Blood Pressure by Diagnosis

Among the patients below 80 years of age, BP did not differ significantly between the diagnostic groups (Table 2).

TABLE 2
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Table 2. Differences (95% confidence interval, CI) in mean blood pressure between diagnoses, stratified by age.

In the 80 + age stratum, however, the SCD group had elevated BP compared with the other diagnostic groups; 7.7 mmHg higher mean SBP compared with the AD group (p < 0.01), and 2.7 mmHg higher DBP than in AD patients (p = 0.05). Furthermore, those with mixed type of AD/VaD had 2.2 mmHg lower DBP than AD patients (p = 0.02). We did an additional sensitivity analysis, excluding all patients with a history of stroke, and this analysis did not change the results significantly (data not shown).

Blood Pressure by Age

When examining BP by age, it is important to remember that we did not have repeated measures; because we did not follow individuals longitudinally, the associations reported in this paper are merely cross-sectional. In general, BP was associated with age, but the pattern differed between SBP and DBP. DBP declined monotonously with age, at least from age 60 years, whereas SBP increased with age up to around 80 years and then declined, following an n-shaped curve (Table 1 and Figure 1).

FIGURE 1
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Figure 1. Blood pressure by age, sex, and diagnosis. Estimated in a regression spline (RS) model with age modeled as a cubic spline and including the interaction diagnosis by age. SCD, Subjective cognitive decline; MCI, mild cognitive impairment; AD, Dementia of Alzheimer’s disease; Mixed AD/VaD, combination of Alzheimer’s disease and Vascular dementia; VaD, Vascular dementia; PDD/LBD, combination of dementia in Parkinson’s disease and Lewy body disease; BP, blood pressure.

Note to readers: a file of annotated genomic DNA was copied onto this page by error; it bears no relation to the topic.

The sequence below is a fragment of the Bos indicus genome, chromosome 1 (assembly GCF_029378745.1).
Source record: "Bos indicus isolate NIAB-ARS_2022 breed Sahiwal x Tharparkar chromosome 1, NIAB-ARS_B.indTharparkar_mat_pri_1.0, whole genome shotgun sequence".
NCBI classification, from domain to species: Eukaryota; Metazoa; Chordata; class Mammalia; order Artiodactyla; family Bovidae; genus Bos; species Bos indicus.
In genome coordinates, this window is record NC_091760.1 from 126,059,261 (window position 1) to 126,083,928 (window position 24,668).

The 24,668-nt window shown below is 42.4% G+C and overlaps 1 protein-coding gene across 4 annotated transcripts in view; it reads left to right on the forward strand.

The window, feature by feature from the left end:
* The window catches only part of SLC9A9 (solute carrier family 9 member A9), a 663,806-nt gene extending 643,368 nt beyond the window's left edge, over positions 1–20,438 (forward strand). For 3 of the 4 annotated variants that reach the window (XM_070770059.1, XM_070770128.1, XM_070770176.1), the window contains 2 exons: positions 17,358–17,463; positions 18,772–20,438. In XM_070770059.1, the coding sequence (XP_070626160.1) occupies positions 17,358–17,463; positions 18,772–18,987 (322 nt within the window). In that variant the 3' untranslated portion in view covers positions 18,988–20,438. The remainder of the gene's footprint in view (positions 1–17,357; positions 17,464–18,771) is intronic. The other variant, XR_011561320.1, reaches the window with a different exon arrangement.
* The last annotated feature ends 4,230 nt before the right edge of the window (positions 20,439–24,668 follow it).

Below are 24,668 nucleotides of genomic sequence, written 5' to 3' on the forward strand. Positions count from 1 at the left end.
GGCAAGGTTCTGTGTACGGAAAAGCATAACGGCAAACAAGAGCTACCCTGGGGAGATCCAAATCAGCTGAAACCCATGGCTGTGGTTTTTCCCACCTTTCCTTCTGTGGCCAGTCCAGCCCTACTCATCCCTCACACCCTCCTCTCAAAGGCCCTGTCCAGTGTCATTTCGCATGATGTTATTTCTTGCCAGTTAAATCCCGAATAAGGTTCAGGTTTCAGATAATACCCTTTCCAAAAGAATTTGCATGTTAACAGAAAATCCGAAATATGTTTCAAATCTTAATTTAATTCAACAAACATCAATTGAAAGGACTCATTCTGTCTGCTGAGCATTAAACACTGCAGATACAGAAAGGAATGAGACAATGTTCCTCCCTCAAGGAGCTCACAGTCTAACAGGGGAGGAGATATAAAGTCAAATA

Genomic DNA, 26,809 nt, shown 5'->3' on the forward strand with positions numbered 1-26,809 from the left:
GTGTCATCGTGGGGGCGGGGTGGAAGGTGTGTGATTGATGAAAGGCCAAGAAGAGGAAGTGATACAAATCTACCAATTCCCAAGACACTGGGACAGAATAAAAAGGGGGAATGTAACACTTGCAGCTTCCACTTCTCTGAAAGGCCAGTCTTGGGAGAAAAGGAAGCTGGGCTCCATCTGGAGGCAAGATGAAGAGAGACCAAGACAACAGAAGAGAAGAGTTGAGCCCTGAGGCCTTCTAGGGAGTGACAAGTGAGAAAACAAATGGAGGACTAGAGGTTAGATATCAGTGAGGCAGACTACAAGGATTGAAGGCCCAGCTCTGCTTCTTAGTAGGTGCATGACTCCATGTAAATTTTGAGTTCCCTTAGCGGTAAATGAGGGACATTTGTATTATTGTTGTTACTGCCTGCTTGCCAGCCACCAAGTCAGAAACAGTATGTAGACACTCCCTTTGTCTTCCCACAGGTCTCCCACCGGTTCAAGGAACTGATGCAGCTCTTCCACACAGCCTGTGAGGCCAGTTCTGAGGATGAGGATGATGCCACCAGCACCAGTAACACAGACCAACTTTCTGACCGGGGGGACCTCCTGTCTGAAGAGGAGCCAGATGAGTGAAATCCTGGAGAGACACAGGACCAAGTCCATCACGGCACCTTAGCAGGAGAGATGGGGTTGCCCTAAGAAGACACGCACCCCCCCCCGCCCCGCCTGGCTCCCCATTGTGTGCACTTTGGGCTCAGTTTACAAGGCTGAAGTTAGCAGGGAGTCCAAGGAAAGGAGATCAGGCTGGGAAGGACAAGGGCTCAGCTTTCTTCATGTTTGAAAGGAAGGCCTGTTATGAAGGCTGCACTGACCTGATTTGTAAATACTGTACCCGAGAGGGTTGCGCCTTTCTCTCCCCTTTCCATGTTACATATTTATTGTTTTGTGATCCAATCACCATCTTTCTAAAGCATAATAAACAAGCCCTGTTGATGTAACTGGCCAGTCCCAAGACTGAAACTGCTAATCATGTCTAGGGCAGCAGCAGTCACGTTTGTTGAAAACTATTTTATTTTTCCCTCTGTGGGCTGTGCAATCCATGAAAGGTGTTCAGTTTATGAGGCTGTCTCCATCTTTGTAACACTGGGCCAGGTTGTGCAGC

Age Trends in Blood Pressure: Sex Matters, but Only Before the Age of 80

Below 80 years of age, the age trends in SBP differed significantly between men and women. Women had 6.0 mmHg lower SBP at age 50 years than men, p < 0.001, but the increase with age was larger in women (6.0 vs. 3.1 mmHg per 10 years, p < 0.001). This difference in age trends by sex can be visually observed in Figure 1, in which steeper slopes occur before age 80 years in women compared to the slopes in men. The slope differences between men and women did occur for all diagnose groups. After the age of 80 years, however, age trends in BP were similar in men and women.

Age Trends in Blood Pressure: Diagnosis Matters, but Only Before the Age of 80 in Men

For DBP before age 80 years, patients with AD had a less rapid drop compared with the patients of the other dementia diagnostic groups (Figure 1). Age trends for MCI and SCD, however, did not differ from that of AD. For SBP the age trends were similar in women. But in men, those with VaD (p = 0.03) or Mixed AD/VaD (p = 0.07) had a less rapid increase with age compared to those with an AD diagnosis. After the age of 80 years, the age trends in BP (SBP and DBP) did not differ between any of the diagnose groups.

Of the 6,236 participants, we had valid information on use of BP medications in 4,646. Controlling for this information in the analysis did not change the differences between the diagnostic groups or conclusions (data not shown).

Discussion

For all diagnostic groups, SBP increased with age until about 80 years, after which a downward trend occurred; whereas, for DBP, a monotonous decline with age was observed for all diagnostic groups from about age 60. Thus, BP for the groups studied did not follow a linear trend. Rather, as can be seen in Figure 1, the trend varied somewhat among the groups representing the age at which the BP slope turned, and how much the slopes increased or decreased among the diagnostic groups. We found differences among diagnostic groups in SBP level, depending on age at SBP measurement.